“I don’t know, but we need to get away from other people, away from the cities. It’s total chaos. Everyone is trying to get out. It’s spreading so fast. This is unbelievable.”
I watched as a group of police were shown on the screen. They fired their service pistols into a small group of infected. One fell, missing a portion of its head. The others kept moving toward the police at a steady pace, seemingly unaware of their dripping wounds. My mouth gaped.
“Vic? Vic, are you still there?” Zach’s voice brought me back.
“Yeah. Yeah. Listen; get over here as soon as you can. Grab everything you think we’ll need that you can fit in your car. Grab your hunting gear and whatever guns and ammo you have. I’d say there’s a fair chance we’re going to run into trouble before the authorities get a handle on this. Grab whatever canned food you have too, but hurry up and get over here.”
“So what exactly do you plan on doing?”
“Well, we’re getting out of here, that’s for sure, not sure yet where we’ll be headed. I’ll figure it out before you get here.”
“Okay. Shouldn’t take me long to get my stuff together.”
“If you have any full gas cans, grab those too. Oh, and bottled water. I’ll be ready when you get here.”
“Okay, keep an eye on the news.”
“Yeah, I will. You have grandpa’s old Luger?”
“Keep it on the seat next to you. And don’t stop for anything. Got it?”
“Ok, drive safe.”
“All right, see you soon.”
He hung up. I headed down to the basement of my modest two-story home where I kept my small collection of firearms locked in a fire-proof gun safe. I entered the code and opened the heavy door. I removed my grandfather’s military issued Colt 1911 .45 in its under-the-arm holster, five spare magazines and eight boxes of hollow-point ammo, fifty rounds each. My grandfather had served in World War II. He’d brought back his side-arm and a German Luger, among other things. On my eighteenth birthday, he let me choose which one I would like to have as my own, with my father’s permission of course. Two years later, my brother Zach, who was my only sibling, was given the Luger for an eighteenth birthday present. My firearm collection had grown slightly since then.
Next from the safe was my Ruger Mini 14 .223, five spare twenty round magazines, California gun laws be darned, and a green ammo container that held about four hundred loose .223 cartridges. The Ruger was equipped with a 3x9 power telescopic sight with flip up lens covers and a comfortable sling. I had several other rifles and shot guns, but I decided against taking them with me. No need to over-pack. They would be here when I got back. I grabbed the pouch containing my gun cleaning kit and a small purse of tools and locked the safe. I quickly slipped into the shoulder holster that held the Colt and slid two mags into the pouches opposite the gun under my right arm. I removed the Colt and checked the chamber. Empty, as it should be. I inserted a magazine and left the chamber empty, to avoid any accidents. I repeated the process with the Ruger and slung it across my back with the muzzle pointing down. One spare mag went into the back pocket of my jeans. I placed the remaining magazines and ammo in a large duffle bag along with the cleaning kit and tools. Neatly stacked next to the safe sat my hunting gear. I stuffed my hiking boots, a warm jacket, thin gloves, a pair of mittens, a hatchet, an eight inch survival knife, a flash light and several fresh packs of batteries, a compass and anything else I thought I would need into the bag. I headed back upstairs to the kitchen.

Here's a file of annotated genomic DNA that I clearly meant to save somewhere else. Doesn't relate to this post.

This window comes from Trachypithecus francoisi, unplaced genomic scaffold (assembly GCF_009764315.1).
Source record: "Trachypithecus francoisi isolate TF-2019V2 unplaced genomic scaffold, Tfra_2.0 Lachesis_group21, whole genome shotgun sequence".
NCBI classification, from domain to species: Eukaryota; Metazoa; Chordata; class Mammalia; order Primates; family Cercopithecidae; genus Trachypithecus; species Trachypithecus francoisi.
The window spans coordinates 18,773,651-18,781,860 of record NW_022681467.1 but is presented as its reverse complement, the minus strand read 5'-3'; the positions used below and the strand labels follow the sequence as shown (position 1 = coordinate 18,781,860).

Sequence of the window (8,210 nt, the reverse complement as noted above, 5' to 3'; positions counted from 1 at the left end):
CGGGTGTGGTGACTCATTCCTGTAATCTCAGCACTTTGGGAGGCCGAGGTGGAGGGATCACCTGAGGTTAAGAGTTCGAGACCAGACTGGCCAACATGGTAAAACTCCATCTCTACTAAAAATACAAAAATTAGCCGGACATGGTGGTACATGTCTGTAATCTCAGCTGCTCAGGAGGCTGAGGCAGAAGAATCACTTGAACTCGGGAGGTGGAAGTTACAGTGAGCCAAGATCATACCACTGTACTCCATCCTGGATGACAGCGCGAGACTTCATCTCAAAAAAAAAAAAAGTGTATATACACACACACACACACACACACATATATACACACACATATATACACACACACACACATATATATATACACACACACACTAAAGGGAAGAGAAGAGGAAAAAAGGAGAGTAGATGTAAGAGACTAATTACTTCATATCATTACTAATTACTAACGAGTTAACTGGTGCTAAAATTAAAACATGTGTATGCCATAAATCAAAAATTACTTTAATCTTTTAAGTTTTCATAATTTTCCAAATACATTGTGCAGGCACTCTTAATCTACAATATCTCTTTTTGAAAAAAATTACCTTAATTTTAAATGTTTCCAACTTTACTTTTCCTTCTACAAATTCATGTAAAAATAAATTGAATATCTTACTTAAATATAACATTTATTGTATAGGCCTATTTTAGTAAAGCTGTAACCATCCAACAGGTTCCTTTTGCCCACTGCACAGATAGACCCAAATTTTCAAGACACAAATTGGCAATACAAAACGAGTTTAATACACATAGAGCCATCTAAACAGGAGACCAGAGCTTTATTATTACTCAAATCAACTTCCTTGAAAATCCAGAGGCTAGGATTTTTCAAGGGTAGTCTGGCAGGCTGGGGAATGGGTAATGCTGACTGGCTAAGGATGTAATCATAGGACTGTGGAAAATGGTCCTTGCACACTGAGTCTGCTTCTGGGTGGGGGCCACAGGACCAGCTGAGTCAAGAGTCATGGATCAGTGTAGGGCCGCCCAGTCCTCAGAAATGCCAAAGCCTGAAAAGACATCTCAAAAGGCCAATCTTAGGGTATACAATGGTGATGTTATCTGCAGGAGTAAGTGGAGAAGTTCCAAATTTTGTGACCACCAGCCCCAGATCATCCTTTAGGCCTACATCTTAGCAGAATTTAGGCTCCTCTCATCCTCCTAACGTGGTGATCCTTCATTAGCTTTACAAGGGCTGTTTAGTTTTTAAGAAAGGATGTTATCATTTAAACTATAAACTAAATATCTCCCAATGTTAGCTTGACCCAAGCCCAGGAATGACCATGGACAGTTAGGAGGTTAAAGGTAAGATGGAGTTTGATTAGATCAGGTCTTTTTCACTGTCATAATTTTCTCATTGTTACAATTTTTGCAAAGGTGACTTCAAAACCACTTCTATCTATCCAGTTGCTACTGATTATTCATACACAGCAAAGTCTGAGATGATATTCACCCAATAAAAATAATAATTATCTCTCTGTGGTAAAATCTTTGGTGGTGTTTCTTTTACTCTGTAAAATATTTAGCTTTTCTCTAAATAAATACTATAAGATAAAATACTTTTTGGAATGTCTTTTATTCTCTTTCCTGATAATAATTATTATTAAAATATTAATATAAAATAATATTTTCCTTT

From my pantry I filled two cardboard boxes with canned food and grabbed what bottled water I had. I dragged the duffle bag to my bedroom and tossed it on my bed. From the top dresser drawer came my home owner’s insurance: a Glock 17, full mag, empty chamber. It had its own holster that would ride in the small of my back or on a belt. A separate holster carried two magazines, each stuffed with seventeen 9mm hollow-point rounds. The Glock was equipped with grips that had an integrated laser sight useful for low light conditions, as well as fiber-optic front and rear sights. I arranged both the holsters on my belt, the Glock riding on my left hip, cross-draw, and the mags slightly behind it to make reloading easier. I reached under my bed and pulled another green ammo container that held six fifty-round boxes of ammunition, several sets of spare batteries for the laser sight and two additional magazines. This went into the duffel bag. I then raided my dresser and filled the remaining space in my bag with clothing.
I finally zipped the bag shut. I deposited the duffle next to the boxes on the kitchen table, pausing for a moment to try to think of anything else I might need. I thought of several. I headed back downstairs and fished out my best sleeping bag. After a little more fishing, I was able to find several fifty-foot coils of black nylon rope. A file and wet-stone to keep my hatchet and blade sharp were the last items from the basement. I toted it all back up to the kitchen and place it all in a third box. I moved out to the garage that was connected to my home and searched out a lantern and a can of fuel and brought them back inside to join the rest of my equipment. A map of the surrounding area was the last item on my mental check-list. I grabbed my keys off of a hook by the front doorway of my house and slowly opened the front door. I peered outside. The sun was resting on the tips of the mountains to the east, the sky burning a brilliant orange. I listened for anything unusual.